a janitor named leeuwenhoek changes the world -- 9/18/19

Today's selection -- from Microbe Hunters by Paul de Kruif. A Dutch janitor and shopkeeper named Antony Leeuwenhoek discovered microbes and the minute details of many other things by grinding his own lenses, making hundreds of microscopes, and spending 20 years in near isolation peering at these never-before-seen items:

"Two hundred and fifty years ago an obscure man named Leeu­wenhoek looked for the first time into a mysterious new world peopled with a thousand different kinds of tiny beings, some ferocious and deadly, others friendly and useful, many of them more important to mankind than any continent or archipelago.

"Antony Leeuwenhoek, unsung and scarce remembered ... was born in 1632 amid the blue windmills and low streets and high canals of Delft, in Holland. His family were burghers of an intensely respectable kind and I say intensely respectable because they were basket-makers and brewers and brewers are respectable and highly honored in Holland. Leeuwenhoek's father died early and his mother sent him to school to learn to be a government official, but he left school at sixteen to be an apprentice in a dry-goods store in Amsterdam. ...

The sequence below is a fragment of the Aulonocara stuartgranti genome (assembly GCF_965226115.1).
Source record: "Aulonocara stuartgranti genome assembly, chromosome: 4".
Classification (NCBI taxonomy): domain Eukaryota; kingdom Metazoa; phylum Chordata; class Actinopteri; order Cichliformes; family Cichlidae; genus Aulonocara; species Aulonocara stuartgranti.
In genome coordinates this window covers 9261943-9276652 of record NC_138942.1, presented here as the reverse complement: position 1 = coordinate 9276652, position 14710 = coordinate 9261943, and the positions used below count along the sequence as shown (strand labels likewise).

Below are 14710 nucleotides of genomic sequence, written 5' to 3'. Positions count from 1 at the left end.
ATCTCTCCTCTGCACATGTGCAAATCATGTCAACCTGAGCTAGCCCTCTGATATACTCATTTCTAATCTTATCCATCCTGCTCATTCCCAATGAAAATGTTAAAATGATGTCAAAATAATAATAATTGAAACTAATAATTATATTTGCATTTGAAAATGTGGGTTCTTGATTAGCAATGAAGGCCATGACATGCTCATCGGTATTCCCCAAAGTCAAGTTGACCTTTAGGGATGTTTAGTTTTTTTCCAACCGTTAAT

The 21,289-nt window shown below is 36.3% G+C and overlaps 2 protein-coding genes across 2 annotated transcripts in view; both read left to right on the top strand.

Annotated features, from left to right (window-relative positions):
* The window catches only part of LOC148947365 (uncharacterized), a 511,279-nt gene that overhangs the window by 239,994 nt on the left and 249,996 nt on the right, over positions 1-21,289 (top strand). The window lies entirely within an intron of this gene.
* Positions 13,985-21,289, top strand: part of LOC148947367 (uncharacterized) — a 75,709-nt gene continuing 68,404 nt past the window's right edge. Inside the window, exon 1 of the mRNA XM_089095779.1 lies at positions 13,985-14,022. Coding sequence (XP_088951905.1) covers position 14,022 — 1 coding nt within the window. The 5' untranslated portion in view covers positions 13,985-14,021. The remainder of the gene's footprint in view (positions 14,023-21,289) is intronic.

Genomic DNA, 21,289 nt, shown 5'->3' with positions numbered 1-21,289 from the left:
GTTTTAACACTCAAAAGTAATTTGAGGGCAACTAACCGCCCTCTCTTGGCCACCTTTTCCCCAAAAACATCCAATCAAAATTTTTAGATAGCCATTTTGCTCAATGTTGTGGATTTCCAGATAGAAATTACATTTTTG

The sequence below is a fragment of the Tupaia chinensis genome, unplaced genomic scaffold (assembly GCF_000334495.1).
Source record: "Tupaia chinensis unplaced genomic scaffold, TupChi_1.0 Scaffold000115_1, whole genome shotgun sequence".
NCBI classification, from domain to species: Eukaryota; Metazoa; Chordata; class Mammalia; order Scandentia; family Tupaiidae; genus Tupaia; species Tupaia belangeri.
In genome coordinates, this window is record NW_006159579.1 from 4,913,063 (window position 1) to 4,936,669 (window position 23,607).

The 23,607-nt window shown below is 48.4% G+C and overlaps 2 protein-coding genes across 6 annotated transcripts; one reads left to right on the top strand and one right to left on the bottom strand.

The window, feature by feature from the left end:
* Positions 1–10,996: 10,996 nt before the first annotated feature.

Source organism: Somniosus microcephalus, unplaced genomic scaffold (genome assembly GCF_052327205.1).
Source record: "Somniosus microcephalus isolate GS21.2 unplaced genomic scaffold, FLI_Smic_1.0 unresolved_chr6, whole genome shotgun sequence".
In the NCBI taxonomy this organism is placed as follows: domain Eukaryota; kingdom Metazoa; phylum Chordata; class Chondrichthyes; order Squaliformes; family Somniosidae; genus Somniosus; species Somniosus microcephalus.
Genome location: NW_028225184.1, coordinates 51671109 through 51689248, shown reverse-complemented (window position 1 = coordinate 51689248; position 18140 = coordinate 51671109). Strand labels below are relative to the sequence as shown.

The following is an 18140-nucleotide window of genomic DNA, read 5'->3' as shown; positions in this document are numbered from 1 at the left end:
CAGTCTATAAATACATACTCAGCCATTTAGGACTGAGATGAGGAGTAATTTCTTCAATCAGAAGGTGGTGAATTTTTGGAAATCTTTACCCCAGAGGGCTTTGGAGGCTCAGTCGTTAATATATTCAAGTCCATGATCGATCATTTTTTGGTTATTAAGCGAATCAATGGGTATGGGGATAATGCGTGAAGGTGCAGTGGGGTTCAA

"At the age of twenty-one he left the dry-goods store, went back to Delft, married, set up a dry-goods store of his own there. For twenty years after that very little is known about him, except that he had two wives (in succession) and several children most of whom died, but there is no doubt that during this time he was appointed janitor of the city hall of Delft, and that he developed a most idiotic love for grinding lenses. He had heard that if you very carefully ground very little lenses out of clear glass, you would see things look much big­ger than they appeared to the naked eye ...